Since 2001, the Rays have beaten New York by a 5-2 mark during the last series of the season at Tropicana Field. This 2011 squad has a chance to possibly duplicate some more late season angst upon the 2011 AL East Champion Yankee just as they did back in 2001 when the Yankees won the AL East and the Rays beat them 3 out of 4 games heading into the post season
The Rays past “Heart and Hustle” campaign centered on their rising stars and a few veterans getting their last swings at glory. Maybe we should collectively called this Rays prospect of the Rays 2011 Renaissance and possibly Rays history repeating itself, “Heart and Hustle Redux”. I think it fits perfectly like a glove.
This Tampa Bay Rays versus New York Yankees final 6-game battle royale needs no hype, and definitely needs no extra drama. It is the classic tale of lower (payroll) class rising up against the established norm. A meager collection of gutsy veterans and energized rookies banging their heads with Major League Baseball’s anointed ones who’s own city treats them like royalty.
It is the tale of the player who still drives the car he bought with his MLB Draft signing bonus against the one’s who could buy a new auto for everyone in the clubhouse and still have money to valet each car. One is a team steeped in baseball lore with legends of greatness, longevity and feats of power unknown to the other squad.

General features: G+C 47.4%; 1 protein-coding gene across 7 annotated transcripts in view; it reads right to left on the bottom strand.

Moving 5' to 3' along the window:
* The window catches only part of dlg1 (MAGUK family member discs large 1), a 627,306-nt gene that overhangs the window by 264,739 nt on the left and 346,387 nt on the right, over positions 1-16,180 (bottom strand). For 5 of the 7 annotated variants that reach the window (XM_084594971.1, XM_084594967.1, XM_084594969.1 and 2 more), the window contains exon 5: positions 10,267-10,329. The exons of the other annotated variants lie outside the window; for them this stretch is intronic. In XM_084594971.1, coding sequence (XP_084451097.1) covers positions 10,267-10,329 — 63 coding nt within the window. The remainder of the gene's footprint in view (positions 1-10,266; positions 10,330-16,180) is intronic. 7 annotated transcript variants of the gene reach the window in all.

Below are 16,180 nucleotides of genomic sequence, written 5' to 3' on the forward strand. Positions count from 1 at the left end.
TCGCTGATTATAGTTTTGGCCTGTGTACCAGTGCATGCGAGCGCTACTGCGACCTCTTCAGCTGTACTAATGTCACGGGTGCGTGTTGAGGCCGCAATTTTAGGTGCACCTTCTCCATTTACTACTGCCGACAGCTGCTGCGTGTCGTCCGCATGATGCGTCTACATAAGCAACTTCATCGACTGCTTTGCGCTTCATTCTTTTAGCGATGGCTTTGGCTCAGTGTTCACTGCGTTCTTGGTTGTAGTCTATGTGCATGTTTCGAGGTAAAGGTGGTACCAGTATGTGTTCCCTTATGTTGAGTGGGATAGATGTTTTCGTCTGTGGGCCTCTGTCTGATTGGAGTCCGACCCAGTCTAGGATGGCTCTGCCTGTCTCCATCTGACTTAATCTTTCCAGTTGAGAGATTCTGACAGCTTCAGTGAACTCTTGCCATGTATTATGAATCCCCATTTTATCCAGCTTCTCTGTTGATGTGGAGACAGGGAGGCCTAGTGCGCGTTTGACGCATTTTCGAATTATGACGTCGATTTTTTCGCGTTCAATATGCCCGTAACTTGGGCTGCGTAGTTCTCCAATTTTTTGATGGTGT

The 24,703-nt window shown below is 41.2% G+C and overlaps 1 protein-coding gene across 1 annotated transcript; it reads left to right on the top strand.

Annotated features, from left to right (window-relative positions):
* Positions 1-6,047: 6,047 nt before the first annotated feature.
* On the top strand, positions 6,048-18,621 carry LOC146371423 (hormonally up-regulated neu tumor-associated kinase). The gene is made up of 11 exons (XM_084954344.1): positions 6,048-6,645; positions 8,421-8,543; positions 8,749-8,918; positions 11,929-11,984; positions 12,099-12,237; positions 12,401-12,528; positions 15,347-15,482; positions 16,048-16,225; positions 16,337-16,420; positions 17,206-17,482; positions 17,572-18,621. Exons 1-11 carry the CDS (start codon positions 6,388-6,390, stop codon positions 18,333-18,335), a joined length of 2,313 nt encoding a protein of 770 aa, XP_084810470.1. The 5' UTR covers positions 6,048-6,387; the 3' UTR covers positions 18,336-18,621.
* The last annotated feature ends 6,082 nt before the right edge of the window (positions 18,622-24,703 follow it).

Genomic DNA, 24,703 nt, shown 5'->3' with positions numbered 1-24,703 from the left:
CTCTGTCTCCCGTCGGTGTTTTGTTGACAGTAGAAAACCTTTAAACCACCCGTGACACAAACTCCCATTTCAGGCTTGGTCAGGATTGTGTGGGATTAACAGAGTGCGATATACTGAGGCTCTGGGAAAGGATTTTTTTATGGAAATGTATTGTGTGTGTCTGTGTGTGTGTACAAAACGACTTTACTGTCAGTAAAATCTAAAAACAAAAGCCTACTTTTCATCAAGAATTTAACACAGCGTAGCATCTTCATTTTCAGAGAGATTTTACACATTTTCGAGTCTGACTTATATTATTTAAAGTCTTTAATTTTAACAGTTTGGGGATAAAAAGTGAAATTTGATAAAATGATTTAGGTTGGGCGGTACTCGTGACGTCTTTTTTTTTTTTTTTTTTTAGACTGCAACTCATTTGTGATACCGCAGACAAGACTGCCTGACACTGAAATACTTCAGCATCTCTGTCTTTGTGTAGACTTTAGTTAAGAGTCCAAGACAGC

Yankees versus Rays has all that connective lore and more, much more. The pinstripe now have the Rays initial franchise Manager acting as their Pitching Coach, while the Rays have the Yankees long time staple as their Senior Advisor. Interesting enough, so many thought current Yankee skipper Joe Girardi was going to be the Rays Manager after Lou Pineilla until the cerebral Merlot Joe won the gig.
There is bad blood that stems as far back as Spring 2008, with the aggressor of that day Rays INF Elliot Johnson on the field this series, and Franklin Cervelli again out with an injury, but not due to a 2011 plate collision with Johnson. Out in the Yankees Bullpen the Rays 2010 closer is being used as a set-up man while former Yankee RP Kyle Farnsworth is biting at the bit to get back into his closer’s saddle.